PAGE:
Intel's Thread Director Coming to Linux 5.18 to Fix Alder Lake Performance Issues

(Image credit: Intel)

The upcoming Linux version 5.18 will improve the performance of Intel's latest 12th Generation Core 'Alder Lake' processors, as it will come with the company's new drivers that optimize usage of (P)erformance and (E)fficiency cores. These CPUs rank as many of the best CPUs for gaming and other tasks, but at present, they work best on Windows 11 PCs, which is typically unheard of when compared to performance in Linux.

Intel first published patches that enable HFI on Linux late last year, but the first version of Linux to integrate these new drivers will be 5.18, which is due in Spring 2022. The new version of Linux will assign background and less important workloads to energy-efficient cores, thus improving the performance of Intel's newest CPUs, reports Phoronix. Unfortunately, the release date for Linux 5.18 is unknown.

Unlike Windows 11, Linux currently doesn't have the appropriate support for Intel's Thread Director technology that uses the Enhanced Hardware Feedback Interface (HFI). HFI allows the OS to properly allocate threads to the high-performance Golden Cove and energy-efficient Gracemont cores, which is why Intel's hybrid Alder Lake CPUs perform better under Windows.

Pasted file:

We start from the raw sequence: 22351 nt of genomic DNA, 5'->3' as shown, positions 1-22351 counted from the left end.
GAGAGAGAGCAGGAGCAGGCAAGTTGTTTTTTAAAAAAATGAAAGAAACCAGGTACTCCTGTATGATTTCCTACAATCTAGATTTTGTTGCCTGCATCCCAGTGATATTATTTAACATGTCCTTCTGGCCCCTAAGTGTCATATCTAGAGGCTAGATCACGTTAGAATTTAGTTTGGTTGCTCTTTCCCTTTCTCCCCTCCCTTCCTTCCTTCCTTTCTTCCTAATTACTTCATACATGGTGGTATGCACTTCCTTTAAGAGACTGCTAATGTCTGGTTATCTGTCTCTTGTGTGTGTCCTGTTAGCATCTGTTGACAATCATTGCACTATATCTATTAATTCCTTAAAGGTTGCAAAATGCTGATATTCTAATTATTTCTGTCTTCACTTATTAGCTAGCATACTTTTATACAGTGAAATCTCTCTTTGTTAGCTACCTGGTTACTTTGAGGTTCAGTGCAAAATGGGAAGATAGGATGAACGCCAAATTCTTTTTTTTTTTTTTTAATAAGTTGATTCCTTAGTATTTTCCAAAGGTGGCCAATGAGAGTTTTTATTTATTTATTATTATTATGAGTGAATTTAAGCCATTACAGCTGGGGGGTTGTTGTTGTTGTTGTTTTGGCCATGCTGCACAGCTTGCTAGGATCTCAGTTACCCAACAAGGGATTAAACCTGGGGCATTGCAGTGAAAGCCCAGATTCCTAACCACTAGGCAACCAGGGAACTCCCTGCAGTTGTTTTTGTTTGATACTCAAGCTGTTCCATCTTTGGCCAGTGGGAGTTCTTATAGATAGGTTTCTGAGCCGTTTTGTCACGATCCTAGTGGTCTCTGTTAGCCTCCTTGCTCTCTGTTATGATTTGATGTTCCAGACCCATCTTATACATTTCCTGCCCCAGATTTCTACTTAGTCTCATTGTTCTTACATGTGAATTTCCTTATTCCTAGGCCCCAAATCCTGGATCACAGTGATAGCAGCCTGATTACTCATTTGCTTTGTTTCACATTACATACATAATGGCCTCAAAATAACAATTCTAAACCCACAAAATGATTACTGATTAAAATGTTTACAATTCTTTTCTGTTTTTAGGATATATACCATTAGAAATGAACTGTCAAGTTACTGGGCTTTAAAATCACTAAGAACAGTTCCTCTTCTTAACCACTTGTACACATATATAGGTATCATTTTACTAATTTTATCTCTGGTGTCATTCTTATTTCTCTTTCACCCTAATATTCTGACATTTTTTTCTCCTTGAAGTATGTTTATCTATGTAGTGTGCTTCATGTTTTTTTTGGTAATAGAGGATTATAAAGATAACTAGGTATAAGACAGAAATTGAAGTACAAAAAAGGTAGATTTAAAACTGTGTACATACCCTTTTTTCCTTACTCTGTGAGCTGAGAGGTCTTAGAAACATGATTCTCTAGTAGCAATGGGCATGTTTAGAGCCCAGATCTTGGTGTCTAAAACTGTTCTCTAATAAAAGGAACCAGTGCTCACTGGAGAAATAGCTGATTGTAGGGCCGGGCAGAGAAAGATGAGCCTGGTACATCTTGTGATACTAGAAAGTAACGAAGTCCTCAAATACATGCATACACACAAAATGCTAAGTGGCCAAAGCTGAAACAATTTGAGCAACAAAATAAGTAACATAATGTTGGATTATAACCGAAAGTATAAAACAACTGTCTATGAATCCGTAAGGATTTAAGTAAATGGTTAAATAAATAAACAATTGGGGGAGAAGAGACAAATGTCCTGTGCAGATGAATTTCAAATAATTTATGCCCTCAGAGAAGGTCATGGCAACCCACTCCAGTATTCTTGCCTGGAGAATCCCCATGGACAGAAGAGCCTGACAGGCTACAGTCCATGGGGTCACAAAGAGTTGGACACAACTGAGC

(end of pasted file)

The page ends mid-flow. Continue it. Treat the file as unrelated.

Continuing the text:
Without HFI support, the Linux kernel makes decisions on whether to use P or E cores using Intel's ITMT/Turbo Boost Max 3.0 driver that relies on the information exposed by the firmware. That's why in many cases it prefers the fastest cores with the highest frequency (i.e., Golden Cove cores) and does not use Gracemont cores even when possible, which leads to their underutilization.

By contrast, Intel's Thread Director communicates actual numeric performance and numeric power efficiency values of each CPU core in a 0 – 255 range to the OS. If either the performance or energy efficiency capability of a CPU core is 0, the hardware dynamically adapts to the current instruction mix and recommends not assigning any tasks on this core for performance, energy efficiency, or thermal reasons.

Significant changes to scheduling in an operating system can have wide-ranging effects, and it can take time to work out all the kinks. Intel's Thread Director can help provide feedback to the OS on where threads will run best, but there's rarely a single 'best' answer and tuning can take time. We'll be to see just how much benefit the new scheduler brings to Alder Lake chips in the next couple of months.

Anton Shilov
Freelance News Writer

Anton Shilov is a Freelance News Writer at Tom’s Hardware US. Over the past couple of decades, he has covered everything from CPUs and GPUs to supercomputers and from modern process technologies and latest fab tools to high-tech industry trends.

  • ezst036
    Hopefully we can see some gaming and productivity benchmarks on Linux that highlight what benefits come from this.